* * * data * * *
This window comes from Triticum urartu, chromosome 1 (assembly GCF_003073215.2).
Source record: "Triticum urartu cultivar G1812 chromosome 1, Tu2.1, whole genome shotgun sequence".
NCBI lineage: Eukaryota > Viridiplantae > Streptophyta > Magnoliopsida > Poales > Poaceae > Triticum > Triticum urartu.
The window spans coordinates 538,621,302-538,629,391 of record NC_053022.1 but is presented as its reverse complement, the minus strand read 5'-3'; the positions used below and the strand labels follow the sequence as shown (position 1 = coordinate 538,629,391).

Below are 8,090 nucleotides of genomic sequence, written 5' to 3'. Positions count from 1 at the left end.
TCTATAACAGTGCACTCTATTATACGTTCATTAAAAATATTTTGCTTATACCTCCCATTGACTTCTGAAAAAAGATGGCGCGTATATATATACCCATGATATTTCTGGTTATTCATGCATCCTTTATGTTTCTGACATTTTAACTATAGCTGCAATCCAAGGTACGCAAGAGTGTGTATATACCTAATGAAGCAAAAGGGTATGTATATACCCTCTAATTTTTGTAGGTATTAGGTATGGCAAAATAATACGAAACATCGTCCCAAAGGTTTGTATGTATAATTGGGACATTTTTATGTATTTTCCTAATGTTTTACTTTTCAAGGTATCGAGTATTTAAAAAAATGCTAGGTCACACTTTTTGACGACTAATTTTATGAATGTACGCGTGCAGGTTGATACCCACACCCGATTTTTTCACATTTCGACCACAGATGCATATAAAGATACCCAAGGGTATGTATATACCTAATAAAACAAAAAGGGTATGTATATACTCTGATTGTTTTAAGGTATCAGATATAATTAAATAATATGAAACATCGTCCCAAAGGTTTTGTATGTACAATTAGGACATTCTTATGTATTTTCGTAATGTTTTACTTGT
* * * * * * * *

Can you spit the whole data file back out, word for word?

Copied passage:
This window comes from Triticum urartu, chromosome 1 (assembly GCF_003073215.2).
Source record: "Triticum urartu cultivar G1812 chromosome 1, Tu2.1, whole genome shotgun sequence".
NCBI lineage: Eukaryota > Viridiplantae > Streptophyta > Magnoliopsida > Poales > Poaceae > Triticum > Triticum urartu.
The window spans coordinates 538,621,302-538,629,391 of record NC_053022.1 but is presented as its reverse complement, the minus strand read 5'-3'; the positions used below and the strand labels follow the sequence as shown (position 1 = coordinate 538,629,391).

Below are 8,090 nucleotides of genomic sequence, written 5' to 3'. Positions count from 1 at the left end.
TCTATAACAGTGCACTCTATTATACGTTCATTAAAAATATTTTGCTTATACCTCCCATTGACTTCTGAAAAAAGATGGCGCGTATATATATACCCATGATATTTCTGGTTATTCATGCATCCTTTATGTTTCTGACATTTTAACTATAGCTGCAATCCAAGGTACGCAAGAGTGTGTATATACCTAATGAAGCAAAAGGGTATGTATATACCCTCTAATTTTTGTAGGTATTAGGTATGGCAAAATAATACGAAACATCGTCCCAAAGGTTTGTATGTATAATTGGGACATTTTTATGTATTTTCCTAATGTTTTACTTTTCAAGGTATCGAGTATTTAAAAAAATGCTAGGTCACACTTTTTGACGACTAATTTTATGAATGTACGCGTGCAGGTTGATACCCACACCCGATTTTTTCACATTTCGACCACAGATGCATATAAAGATACCCAAGGGTATGTATATACCTAATAAAACAAAAAGGGTATGTATATACTCTGATTGTTTTAAGGTATCAGATATAATTAAATAATATGAAACATCGTCCCAAAGGTTTTGTATGTACAATTAGGACATTCTTATGTATTTTCGTAATGTTTTACTTGT